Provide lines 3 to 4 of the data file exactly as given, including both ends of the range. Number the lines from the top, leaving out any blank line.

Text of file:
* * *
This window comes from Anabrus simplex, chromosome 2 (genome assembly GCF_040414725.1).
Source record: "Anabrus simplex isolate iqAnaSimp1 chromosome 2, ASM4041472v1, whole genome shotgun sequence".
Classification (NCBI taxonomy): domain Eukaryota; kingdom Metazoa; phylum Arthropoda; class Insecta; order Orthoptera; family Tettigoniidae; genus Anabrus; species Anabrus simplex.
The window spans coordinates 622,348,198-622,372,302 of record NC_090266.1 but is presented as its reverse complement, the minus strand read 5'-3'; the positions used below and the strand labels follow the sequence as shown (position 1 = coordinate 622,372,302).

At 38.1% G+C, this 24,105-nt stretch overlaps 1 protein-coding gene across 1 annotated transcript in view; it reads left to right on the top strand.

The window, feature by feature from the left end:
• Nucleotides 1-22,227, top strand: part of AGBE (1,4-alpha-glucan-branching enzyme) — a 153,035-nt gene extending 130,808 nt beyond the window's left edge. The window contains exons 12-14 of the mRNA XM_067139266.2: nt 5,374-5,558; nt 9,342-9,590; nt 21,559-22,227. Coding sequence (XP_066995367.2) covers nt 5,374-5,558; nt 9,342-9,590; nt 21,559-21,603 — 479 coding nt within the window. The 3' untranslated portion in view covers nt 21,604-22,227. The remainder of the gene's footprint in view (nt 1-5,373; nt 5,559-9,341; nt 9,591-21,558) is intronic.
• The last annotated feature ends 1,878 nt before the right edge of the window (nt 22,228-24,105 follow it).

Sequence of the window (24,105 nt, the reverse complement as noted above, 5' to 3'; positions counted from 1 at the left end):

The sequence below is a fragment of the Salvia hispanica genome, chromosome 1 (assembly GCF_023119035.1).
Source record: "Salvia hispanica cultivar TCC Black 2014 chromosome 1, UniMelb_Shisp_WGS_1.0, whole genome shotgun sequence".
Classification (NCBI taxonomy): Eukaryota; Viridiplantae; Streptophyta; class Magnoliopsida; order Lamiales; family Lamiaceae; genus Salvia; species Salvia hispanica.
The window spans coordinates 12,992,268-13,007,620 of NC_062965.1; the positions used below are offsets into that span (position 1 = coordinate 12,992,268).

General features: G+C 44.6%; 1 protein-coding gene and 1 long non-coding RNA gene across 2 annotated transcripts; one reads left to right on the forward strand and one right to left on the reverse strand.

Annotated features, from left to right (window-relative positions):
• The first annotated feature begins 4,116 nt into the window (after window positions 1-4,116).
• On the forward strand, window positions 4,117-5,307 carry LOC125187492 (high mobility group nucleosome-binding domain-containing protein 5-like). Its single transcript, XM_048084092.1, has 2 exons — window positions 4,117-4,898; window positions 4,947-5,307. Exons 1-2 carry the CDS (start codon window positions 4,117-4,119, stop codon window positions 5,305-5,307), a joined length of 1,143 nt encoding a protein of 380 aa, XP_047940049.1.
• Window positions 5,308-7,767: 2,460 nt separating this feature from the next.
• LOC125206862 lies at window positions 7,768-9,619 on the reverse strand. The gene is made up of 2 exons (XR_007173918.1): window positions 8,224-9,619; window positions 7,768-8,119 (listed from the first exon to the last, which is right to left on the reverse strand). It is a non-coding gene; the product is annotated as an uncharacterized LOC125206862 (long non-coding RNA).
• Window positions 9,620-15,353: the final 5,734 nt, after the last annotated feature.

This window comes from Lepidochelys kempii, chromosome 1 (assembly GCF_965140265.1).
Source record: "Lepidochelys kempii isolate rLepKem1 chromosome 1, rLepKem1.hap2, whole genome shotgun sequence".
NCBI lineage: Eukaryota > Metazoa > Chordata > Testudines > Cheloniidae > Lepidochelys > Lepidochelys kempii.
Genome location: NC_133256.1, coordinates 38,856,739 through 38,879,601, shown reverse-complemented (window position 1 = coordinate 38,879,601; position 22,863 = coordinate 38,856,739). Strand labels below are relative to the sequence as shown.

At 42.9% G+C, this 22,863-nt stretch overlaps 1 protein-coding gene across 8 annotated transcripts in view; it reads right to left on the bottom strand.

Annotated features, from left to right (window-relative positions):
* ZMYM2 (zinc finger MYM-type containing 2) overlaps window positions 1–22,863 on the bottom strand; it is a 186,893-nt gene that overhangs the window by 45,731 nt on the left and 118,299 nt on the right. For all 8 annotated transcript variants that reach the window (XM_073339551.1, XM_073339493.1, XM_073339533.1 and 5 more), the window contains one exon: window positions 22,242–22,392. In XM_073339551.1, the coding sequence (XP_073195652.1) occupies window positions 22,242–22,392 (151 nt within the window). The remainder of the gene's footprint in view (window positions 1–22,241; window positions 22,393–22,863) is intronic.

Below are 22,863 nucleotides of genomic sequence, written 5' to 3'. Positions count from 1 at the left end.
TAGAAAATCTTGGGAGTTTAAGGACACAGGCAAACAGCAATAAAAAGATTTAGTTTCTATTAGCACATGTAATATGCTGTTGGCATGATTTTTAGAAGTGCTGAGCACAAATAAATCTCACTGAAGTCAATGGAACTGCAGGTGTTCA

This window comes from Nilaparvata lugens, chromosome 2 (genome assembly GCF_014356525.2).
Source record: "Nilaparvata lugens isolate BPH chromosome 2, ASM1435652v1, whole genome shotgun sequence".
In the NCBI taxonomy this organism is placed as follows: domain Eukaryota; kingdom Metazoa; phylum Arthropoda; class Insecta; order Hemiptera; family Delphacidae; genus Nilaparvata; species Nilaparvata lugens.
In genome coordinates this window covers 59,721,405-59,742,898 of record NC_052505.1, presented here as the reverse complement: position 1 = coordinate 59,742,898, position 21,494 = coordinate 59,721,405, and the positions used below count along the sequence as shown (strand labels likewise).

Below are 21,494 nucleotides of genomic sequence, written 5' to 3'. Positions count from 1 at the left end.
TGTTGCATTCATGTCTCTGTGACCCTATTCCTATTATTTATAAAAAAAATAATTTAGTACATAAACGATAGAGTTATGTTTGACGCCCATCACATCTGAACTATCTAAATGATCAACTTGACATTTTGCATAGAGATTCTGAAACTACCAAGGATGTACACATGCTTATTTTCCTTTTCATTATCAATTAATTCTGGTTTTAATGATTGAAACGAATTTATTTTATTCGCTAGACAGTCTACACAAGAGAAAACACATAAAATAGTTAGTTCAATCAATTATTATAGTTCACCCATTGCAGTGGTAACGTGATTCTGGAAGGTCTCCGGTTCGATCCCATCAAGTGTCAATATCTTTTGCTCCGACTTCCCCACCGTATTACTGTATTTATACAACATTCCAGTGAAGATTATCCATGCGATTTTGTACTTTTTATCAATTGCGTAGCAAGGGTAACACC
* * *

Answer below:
Classification (NCBI taxonomy): domain Eukaryota; kingdom Metazoa; phylum Arthropoda; class Insecta; order Orthoptera; family Tettigoniidae; genus Anabrus; species Anabrus simplex.
The window spans coordinates 622,348,198-622,372,302 of record NC_090266.1 but is presented as its reverse complement, the minus strand read 5'-3'; the positions used below and the strand labels follow the sequence as shown (position 1 = coordinate 622,372,302).